Ofsted chief warns of 'serious weaknesses' in child protection by police forces
Police failures to take child protection seriously could lead to a repeat of the horrifying abuse scandals seen in Rotherham and Oxford, the chief inspector of schools has claimed.
Ofsted boss Sir Michael Wilshaw said that there are "serious weaknesses" in how a string of forces deal with the issue in a damning letter to police watchdog chief Sir Tom Winsor.
He wrote: "My worry is that if chief constables fail to give this issue sufficient priority, we may see a repeat of the sort of catastrophic failings we saw a few years ago in places like Rotherham, Oxford and elsewhere."
A report found that in Rotherham 1,400 children were systematically sexually abused between 1997 and 2013; while in Oxford more than 300 were violently abused and tortured over more than 15 years.
Accusing some forces of failing "to take their child protection responsibilities seriously", Sir Michael said that more than half of Ofsted's 42 inspections of local authority children's services in 2015/16 revealed "serious weaknesses" in police contributions to protecting youngsters.
There were cases where forces were not quick enough in telling social workers when children went missing, Sir Michael said, and o fficers had failed to attend key meetings about child protection, or visits with social workers. In a number of forces there were delays in flagging up domestic abuse cases to the local council.
Sir Michael said that the "most serious concerns" were raised about Cleveland Police's support for children's services in Stockton-on-Tees.
In one case, the Ofsted inspector questioned a police decision to close a case even though "there was clear evidence that the children concerned had suffered non-accidental injuries".
The investigation was re-opened after the local council intervened when Ofsted raised concerns.
Officers were often unable to attend meetings about children potentially at risk of serious harm, and therefore intervention plans could not be agreed, and had been told not to go to meetings about unborn children.
The inspectors found "an unacceptable and potentially dangerous gulf between the stated priorities of Cleveland Police in relation to its support for child protection and the practice observed in the course of the inspection of the local authority's children's services".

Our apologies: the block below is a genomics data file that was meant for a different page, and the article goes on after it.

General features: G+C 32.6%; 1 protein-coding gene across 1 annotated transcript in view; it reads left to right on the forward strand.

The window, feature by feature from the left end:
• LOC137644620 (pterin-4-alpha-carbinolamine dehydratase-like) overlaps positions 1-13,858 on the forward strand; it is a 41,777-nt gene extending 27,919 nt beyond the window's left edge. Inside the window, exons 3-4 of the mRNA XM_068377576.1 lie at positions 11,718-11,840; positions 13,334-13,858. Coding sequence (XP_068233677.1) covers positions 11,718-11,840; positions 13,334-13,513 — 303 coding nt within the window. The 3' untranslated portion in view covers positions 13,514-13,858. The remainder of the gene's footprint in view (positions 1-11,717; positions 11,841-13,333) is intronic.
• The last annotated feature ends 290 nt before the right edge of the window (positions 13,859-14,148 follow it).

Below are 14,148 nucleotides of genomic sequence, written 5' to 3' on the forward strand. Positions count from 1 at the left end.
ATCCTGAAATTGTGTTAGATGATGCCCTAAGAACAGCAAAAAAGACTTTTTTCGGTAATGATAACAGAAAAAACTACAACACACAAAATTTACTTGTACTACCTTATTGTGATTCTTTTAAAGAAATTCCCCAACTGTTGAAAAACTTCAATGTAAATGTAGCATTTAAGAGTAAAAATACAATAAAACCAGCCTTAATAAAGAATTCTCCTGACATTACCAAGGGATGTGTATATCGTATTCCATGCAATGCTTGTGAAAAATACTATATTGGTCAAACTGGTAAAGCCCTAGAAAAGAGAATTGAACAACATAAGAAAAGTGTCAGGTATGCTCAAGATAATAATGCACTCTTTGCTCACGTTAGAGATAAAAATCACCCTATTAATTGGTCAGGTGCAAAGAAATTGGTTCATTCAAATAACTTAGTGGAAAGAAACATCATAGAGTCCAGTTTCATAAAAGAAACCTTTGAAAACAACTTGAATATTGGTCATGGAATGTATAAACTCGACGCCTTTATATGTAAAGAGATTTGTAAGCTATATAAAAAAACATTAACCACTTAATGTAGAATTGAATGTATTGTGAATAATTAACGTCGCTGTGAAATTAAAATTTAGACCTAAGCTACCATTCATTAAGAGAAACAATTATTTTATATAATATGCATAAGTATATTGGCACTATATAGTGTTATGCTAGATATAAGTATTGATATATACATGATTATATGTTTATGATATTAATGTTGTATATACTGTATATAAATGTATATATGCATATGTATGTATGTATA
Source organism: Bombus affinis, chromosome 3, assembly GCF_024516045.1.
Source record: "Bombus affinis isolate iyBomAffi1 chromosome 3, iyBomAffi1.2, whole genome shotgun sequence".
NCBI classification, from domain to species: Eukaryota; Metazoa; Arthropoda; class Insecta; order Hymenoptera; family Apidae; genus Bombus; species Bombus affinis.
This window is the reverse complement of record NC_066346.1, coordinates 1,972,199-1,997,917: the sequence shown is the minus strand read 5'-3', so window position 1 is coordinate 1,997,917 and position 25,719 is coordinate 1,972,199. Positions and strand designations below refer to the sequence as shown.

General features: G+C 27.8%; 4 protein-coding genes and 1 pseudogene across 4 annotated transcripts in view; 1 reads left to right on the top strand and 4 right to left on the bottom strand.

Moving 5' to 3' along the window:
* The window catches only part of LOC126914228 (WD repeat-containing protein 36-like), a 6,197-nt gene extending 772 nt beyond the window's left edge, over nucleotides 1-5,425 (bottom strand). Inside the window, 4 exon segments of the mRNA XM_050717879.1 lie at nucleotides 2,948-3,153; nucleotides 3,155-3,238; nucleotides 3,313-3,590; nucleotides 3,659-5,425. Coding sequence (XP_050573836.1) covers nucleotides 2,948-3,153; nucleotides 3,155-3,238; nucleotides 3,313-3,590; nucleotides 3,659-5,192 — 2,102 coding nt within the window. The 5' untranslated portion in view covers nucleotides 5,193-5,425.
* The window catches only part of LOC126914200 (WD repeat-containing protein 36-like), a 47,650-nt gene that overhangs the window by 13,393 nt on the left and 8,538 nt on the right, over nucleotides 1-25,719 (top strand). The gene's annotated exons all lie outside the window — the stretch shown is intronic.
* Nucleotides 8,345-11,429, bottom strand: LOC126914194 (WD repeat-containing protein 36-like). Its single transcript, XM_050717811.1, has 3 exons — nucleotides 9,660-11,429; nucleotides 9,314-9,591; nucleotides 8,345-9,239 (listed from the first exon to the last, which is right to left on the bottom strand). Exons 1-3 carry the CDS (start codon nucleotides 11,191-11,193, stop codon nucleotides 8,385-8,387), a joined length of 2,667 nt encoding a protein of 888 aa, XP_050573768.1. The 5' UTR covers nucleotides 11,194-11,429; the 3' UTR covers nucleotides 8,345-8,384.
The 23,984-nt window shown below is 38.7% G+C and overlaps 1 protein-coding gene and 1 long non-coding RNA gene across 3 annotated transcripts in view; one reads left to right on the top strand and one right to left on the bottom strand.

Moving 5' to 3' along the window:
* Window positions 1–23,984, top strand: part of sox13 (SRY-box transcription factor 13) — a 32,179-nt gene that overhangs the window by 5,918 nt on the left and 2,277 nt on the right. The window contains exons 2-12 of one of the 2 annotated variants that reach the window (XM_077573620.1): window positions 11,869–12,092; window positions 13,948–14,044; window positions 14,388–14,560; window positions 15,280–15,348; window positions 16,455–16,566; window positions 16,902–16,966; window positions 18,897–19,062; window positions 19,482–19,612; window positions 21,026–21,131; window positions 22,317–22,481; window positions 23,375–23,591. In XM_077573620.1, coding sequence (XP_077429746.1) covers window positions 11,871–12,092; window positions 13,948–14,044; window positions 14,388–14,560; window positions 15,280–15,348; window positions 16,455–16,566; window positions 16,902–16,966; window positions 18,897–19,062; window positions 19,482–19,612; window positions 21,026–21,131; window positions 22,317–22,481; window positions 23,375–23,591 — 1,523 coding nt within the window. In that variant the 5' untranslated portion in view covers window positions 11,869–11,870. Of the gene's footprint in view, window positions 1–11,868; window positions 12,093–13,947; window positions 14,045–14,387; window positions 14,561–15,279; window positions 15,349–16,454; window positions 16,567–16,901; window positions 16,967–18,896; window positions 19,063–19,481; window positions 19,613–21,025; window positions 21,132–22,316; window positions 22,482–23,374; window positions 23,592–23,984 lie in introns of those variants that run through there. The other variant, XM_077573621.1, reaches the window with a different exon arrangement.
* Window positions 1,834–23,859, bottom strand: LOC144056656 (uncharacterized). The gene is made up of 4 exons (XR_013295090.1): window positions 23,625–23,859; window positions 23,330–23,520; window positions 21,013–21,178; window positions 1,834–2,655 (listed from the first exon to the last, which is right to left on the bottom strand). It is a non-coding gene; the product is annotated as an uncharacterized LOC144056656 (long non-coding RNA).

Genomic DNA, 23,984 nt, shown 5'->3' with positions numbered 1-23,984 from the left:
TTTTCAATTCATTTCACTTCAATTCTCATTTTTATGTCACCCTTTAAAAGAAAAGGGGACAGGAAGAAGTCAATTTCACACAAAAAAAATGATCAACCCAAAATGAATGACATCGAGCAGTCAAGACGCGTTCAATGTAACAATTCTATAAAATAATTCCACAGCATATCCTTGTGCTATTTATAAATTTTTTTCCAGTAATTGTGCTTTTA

Elsewhere, issues highlighted included in Southend, where social workers were left alone on "potentially dangerous child protection visits", and were unable to remove children from the home without police officers present.
In Torbay, officers took children into police protection without telling social workers; and in Dorset, a backlog of criminal records checks led to delays in allowing families to adopt.
In his reply, Sir Tom, who leads watchdog Her Majesty's Inspectorate of Constabulary (HMIC), said the body is currently assessing how well police deal with vulnerable victims and child safety.
He said: "We will persist in ensuring that the police understand their very high public duty most efficiently and effectively to use their powers, and discharge their responsibilities, in connection with the protection of children."
The National Police Chiefs' Council lead for child protection, Chief Constable Simon Bailey said he will raise Sir Michael's concerns with all chief officers.
He said: "I am confident that the police service has significantly improved our response to protecting children in recent years. That does not mean that there aren't challenges at times in forces in terms of resourcing and working with our partners; our partners in social care, education and health face these challenges too.
"It is therefore vitally important that we continue to work together so that the children are given adequate protection and support. Strengthening these relationships is the only way we'll prevent future abuse."
A spokeswoman for Essex Police said: "There is no higher priority for Essex Police than protecting vulnerable children and the last single inspection of Essex said 'children who need to be protected immediately are safe because social workers and the police work together quickly and well'. Few forces have invested more in tackling these issues."
She said improvements in child protection had been recognised by HMIC, and that officers regularly attend case meetings with council staff.
Dorset Police said the backlog in processing criminal records checks had been caused by staff turnover and an increase in applications to around 600 per week, but that the number of staff had since been doubled - which had reduced delays.
Temporary Deputy Chief Constable of Cleveland Police Simon Nickless said the number of officers dealing with child abuse and sex offenders had been boosted in the past year.
He went on: " Cleveland Police takes safeguarding extremely seriously and works closely with all local authorities and other safeguarding agencies on a daily basis to protect children from harm. Protecting the vulnerable and recognising risk in our communities is our priority."
The common assault case that was incorrectly closed was re-opened the same day, Mr Nickless said, and added: "The decision to close the investigation was contrary to force procedures and the force does not believe this reflects general standards of investigation."
Officers prioritise attendance at key meetings and moves are in place to improve the number of gatherings at which police are present, he said.